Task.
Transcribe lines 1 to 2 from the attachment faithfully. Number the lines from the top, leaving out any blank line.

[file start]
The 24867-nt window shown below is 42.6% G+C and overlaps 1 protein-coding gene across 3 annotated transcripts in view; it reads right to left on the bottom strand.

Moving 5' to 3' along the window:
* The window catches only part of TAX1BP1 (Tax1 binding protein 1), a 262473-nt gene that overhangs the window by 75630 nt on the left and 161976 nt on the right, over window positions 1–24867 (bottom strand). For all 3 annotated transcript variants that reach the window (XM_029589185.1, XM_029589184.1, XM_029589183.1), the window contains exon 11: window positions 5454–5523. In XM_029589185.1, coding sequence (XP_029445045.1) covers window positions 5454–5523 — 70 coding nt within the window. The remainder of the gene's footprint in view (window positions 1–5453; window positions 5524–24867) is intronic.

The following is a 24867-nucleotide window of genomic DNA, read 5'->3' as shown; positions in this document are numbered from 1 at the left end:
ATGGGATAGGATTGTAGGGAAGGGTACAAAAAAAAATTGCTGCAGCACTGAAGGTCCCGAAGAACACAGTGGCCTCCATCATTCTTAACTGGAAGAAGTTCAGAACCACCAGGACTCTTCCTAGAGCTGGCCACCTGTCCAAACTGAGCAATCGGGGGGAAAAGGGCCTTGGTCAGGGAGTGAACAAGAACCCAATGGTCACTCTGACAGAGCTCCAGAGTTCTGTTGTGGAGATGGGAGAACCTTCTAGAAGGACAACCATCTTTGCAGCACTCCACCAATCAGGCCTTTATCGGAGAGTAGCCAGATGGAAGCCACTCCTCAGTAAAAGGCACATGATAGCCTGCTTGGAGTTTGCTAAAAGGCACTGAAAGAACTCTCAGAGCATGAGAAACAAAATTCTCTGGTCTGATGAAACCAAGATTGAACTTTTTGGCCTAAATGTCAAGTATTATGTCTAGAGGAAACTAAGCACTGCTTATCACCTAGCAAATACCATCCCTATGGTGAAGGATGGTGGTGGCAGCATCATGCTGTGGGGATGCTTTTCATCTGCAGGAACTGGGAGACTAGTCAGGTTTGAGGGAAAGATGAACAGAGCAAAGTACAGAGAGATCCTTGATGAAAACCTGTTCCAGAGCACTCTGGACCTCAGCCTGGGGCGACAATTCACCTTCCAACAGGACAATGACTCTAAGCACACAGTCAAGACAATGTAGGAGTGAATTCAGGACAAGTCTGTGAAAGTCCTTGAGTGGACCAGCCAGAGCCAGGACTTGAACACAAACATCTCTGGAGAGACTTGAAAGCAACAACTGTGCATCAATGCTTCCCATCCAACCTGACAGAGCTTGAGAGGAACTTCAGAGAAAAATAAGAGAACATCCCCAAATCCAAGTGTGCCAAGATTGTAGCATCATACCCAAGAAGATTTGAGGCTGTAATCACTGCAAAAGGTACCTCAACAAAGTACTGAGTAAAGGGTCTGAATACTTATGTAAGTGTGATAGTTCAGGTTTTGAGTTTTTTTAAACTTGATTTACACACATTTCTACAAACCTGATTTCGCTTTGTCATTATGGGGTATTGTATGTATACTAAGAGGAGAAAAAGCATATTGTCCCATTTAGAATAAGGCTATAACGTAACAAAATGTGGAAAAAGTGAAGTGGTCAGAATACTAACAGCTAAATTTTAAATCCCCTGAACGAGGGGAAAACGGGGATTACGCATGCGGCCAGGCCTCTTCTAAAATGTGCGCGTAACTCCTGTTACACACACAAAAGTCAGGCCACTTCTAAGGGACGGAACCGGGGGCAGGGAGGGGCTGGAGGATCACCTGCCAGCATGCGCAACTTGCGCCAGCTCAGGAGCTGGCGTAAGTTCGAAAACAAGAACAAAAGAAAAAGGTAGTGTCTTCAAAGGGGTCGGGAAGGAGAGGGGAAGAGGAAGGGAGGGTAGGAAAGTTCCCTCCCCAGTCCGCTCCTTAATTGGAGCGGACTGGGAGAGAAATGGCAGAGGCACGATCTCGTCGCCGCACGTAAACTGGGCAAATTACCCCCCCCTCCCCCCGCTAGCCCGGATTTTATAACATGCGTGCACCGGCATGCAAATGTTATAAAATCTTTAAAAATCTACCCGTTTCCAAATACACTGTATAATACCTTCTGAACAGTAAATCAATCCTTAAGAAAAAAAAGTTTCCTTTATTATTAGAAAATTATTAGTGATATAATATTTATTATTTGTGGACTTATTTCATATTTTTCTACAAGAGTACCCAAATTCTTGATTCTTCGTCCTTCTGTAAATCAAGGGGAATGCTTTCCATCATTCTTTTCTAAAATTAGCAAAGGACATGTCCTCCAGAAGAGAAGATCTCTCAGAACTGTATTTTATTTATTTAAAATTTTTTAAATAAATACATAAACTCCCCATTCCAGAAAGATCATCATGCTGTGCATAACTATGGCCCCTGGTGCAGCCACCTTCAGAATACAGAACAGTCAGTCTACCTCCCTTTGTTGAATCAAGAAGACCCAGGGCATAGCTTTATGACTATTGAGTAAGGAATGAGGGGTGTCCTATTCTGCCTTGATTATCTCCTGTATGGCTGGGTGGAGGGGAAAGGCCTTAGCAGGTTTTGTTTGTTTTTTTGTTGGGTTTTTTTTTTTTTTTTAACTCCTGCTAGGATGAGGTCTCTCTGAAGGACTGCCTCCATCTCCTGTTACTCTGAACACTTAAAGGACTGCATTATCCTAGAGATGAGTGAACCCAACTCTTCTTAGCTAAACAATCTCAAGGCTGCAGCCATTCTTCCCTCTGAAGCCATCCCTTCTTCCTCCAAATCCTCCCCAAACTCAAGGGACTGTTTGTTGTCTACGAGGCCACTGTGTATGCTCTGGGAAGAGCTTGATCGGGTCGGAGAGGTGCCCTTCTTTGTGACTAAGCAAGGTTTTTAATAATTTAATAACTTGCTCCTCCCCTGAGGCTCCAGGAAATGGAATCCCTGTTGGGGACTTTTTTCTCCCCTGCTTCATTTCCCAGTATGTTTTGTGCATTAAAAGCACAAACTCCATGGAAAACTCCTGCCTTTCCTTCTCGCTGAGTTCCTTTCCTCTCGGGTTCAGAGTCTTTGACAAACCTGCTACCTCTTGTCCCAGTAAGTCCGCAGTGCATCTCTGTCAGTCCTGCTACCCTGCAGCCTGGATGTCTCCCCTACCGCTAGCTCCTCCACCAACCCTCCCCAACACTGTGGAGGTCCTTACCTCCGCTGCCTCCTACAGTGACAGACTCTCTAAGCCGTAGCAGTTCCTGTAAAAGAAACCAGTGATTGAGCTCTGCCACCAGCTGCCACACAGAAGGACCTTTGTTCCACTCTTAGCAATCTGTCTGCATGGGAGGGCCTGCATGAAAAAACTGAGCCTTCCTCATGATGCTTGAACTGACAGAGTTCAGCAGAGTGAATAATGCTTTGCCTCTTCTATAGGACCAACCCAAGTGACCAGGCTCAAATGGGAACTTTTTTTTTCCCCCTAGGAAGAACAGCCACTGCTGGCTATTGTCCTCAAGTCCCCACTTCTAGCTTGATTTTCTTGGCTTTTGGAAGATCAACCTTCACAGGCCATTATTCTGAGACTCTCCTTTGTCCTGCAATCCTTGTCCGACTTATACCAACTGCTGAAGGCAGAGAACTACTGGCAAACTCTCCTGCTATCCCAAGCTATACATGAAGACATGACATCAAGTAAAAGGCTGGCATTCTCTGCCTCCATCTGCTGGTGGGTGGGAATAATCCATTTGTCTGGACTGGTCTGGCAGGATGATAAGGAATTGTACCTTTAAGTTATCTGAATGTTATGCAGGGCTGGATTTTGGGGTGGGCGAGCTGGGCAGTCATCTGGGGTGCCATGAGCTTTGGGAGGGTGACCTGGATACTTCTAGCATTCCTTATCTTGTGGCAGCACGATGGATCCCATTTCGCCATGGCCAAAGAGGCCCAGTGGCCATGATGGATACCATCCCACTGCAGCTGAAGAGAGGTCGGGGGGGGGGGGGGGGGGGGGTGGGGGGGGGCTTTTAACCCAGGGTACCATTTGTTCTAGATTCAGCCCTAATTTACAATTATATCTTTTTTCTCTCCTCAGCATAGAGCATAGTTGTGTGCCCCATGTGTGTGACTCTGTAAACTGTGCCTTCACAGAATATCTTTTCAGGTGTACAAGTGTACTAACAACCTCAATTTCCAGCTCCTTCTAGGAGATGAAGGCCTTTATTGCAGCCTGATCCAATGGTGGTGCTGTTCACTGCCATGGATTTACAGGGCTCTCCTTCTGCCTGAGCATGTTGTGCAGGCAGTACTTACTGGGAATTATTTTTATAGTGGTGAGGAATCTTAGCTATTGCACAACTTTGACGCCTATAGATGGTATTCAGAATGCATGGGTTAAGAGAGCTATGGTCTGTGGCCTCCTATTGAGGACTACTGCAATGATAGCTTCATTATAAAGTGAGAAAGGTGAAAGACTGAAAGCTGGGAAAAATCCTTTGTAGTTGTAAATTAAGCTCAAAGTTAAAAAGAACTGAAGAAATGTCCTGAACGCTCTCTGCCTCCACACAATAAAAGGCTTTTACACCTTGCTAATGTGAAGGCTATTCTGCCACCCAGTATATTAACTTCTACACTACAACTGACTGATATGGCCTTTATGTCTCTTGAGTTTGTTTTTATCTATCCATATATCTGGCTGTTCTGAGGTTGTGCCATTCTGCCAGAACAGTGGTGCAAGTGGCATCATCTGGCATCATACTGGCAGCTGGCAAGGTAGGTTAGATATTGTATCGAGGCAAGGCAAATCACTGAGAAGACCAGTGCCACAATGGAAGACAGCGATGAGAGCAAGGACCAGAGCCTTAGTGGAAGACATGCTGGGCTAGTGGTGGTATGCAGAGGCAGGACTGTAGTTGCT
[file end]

The 24867-nt window shown below is 42.6% G+C and overlaps 1 protein-coding gene across 3 annotated transcripts in view; it reads right to left on the bottom strand.

Moving 5' to 3' along the window: